Thursday, January 22, 2015

Wendell Minor's GALÁPAGOS GEORGE is a 2015 Cook Prize Finalist

We are pleased to report that GALÁPAGOS GEORGE (HarperCollins) by Jean Craighead George and illustrated by Wendell Minor is a2015 Cook Prize Finalist for a best STEM (science, technology, engineering and math) picture book. These have been chosen by an expert jury composed of Bank Street School for Children and Graduate School faculty members and distinguished alumni.

Presented for the first time in 2012, the Cook Prize honors the best science, technology, engineering and math (STEM) picture book published for children aged eight to ten. It is the only national children's choice award honoring a STEM book. Named in the memory of Don Cook of the Graduate School of Education, and Michael Cook (no relation) of the School for Children, the goal of the award is to encourage excellence in publishing informational books on STEM topics for elementary-aged children.

Third and fourth graders will help choose this year’s winner!


Please join us in congratulating Jean's family and Wendell Minor on this honor.

Wednesday, January 21, 2015

Wendell Minor's SEQUOIA on The Hiding Spot’s Best Picture Books of 2014

Sara, the Children's and YA Specialist at the Brilliant Books bookstore in Traverse City, Michigan and The Hiding Spot blogger, did a Best Picture Books of 2014 list this year and included on this list is Wendell Minor's SEQUOIA (Roaring Brook). "Tony Johnston's SEQUOIA couples lyric prose with luminous illustrations by the great Wendell Minor," says Sara. "Third person narration propels the story with the majestic sequoia as the protagonist, his wisdom and towering height leaving an impression of a proud yet kindly old man spinning tales for young listeners. This gorgeous read will no doubt be a great addition to any home library, as well as a great resource in a classroom setting."


Wendell Minor is available to visit classrooms and for information on his school visits, just check out Balkin Buddies.

Monday, January 19, 2015

HAPPY MARTIN LUTHER KING'S DAY

To celebrate Martin Luther King Day, we have decided to honor our Coretta Scott King Award Winners and Honors:

ELOISE GREENFIELD

The Great Migration, HarperCollins (Author Honor, 2012)
















Night on Neighborhood Street, Penguin Group (Author Honor, 1992)















Nathaniel Talking, Writers & Readers (Author Honor, 1990)















Childtimes: A Three-Generation Memoir, HarperCollins (Author Honor with Lessie Jones Little, 1980)















Africa Dream, HarperCollins (Author Award, 1978)















Mary McCleod Bethune, HarperCollins (Author Honor, 1978)















Paul Robeson, Lee & Low (Author Honor, 1976)















JAN SPIVEY GILCHRIST

Night on Neighborhood Street, Penguin Group (Illustrator Honor, 1992)















Nathaniel Talking, Writers & Readers (Illustrator Award, 1990)















JAMES RANSOME

The Creation, Holiday House (Illustrator Award, 1995)















Uncle Jed's Barbershop, Simon & Schuster (Illustrator Honor, 1994)














JOYCE CAROL THOMAS

The Blacker the Berry, HarperCollins (Author Honor, 2009)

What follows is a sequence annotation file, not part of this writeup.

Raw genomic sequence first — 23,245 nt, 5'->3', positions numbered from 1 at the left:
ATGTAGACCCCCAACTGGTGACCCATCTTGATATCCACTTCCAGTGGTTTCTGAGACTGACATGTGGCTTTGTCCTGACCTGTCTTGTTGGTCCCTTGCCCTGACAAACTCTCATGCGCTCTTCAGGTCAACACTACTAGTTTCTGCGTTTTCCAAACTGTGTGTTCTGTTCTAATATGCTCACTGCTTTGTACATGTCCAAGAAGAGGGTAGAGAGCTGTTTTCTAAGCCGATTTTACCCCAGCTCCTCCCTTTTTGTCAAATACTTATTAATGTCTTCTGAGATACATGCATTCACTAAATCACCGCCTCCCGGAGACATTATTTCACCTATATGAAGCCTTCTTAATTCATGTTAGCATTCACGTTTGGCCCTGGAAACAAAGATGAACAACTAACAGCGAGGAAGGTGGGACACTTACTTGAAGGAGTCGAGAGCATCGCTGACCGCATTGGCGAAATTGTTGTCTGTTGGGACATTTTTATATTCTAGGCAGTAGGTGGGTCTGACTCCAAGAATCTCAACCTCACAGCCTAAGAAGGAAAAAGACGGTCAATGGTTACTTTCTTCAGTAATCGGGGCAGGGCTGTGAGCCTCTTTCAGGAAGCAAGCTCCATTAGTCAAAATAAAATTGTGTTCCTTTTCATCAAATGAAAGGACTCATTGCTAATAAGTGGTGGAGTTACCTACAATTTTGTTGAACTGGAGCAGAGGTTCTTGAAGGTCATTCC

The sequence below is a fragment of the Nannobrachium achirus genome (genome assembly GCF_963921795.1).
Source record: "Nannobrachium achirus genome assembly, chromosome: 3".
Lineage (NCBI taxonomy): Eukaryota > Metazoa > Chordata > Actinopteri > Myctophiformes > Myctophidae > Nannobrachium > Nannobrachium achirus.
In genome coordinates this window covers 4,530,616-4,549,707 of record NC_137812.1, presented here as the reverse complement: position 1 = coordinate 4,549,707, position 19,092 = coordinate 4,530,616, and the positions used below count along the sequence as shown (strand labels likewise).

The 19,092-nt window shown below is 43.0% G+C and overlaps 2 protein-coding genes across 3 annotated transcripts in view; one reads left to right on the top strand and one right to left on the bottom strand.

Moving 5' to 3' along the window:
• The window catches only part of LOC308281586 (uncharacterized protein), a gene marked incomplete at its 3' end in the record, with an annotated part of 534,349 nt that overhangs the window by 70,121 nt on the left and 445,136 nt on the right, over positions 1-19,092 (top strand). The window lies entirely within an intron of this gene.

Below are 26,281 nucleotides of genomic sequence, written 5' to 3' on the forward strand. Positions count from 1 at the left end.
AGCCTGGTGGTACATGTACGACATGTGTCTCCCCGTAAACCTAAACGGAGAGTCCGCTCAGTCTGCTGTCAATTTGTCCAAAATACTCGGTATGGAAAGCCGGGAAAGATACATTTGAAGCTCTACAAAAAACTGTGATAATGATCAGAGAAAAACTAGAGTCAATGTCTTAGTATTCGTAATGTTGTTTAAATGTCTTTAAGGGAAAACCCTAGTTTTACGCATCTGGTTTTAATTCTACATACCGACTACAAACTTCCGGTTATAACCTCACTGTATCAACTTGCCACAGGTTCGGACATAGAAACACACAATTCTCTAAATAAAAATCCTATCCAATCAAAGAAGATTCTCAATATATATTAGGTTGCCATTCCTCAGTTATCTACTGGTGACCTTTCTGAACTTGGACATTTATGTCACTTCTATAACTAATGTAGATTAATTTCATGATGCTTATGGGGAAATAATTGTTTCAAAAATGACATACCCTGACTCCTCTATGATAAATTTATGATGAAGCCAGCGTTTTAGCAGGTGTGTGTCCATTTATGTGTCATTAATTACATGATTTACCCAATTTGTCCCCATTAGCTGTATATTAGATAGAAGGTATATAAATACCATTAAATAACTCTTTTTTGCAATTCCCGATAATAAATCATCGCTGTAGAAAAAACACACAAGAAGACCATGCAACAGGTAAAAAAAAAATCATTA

Brown Honey in Broom Wheat Tea, HarperCollins (Author Honor, 1994)














Bright Shadow, HarperCollins (Author Honor, 1984)

Thursday, January 15, 2015

A DRAGON’S GUIDE TO THE CARE AND FEEDING OF HUMANS, by Laurence Yep and Joanne Ryder, reviewed in School Library Journal

For the first time, Laurence Yep and Joanne Ryder team up as husband-and-wife collaborators on a middle grade fantasy novel, and here is the School LibraryJournal review of their book, A DRAGON’S GUIDE TO THE CARE AND FEEDING OFHUMANS (Crown/Random House):

“When a dragon loses her longtime ‘pet’ human, she is surprised to find herself now paired with the woman’s great-niece, Winnie, a curious and capable 10-year-old. Though Miss Drake is a curmudgeonly dragon, she gradually warms to her new companion and introduced her to the magical creatures that live secretly in their city of San Francisco. Miss Drake narrates the tale with an engaging, whimsical tone. She is proud, snobbish, and modern; her human disguises reflect the latest fashions, and she keeps in touch with magical friends via cell phone. Her impatience with Winnie develops into respect and affection as she observes the girl in action, and their relationship is convincing and enjoyable…. With a black-and-white spot illustration opening most chapters, an engaging narrator, and a consistently fluid writing style, this title makes a fine dragon choice for readers not yet ready for more weighty fantasy novels. “

Miss Drake would love to come to your school and see if any of your students are ‘pet’ worthy, but she had to bring Joanne Ryder along. For information on how to book Joanne, visit her pages on Balkin Buddies.

Wednesday, January 14, 2015

Judy Young's DIGGER AND DAISY GO TO THE CITY reviewed in Kirkus

In their review of DIGGER AND DAISY GO TO THE CITY (Sleeping Bear Press), by JudyYoung and illustrated by Dana Sullivan, Kirkus is clearly charmed by this delightful duo:

Digger and Daisy would also love to go to your school but Judy Young has to accompany them. To find out how to book Judy, be sure to visit her website.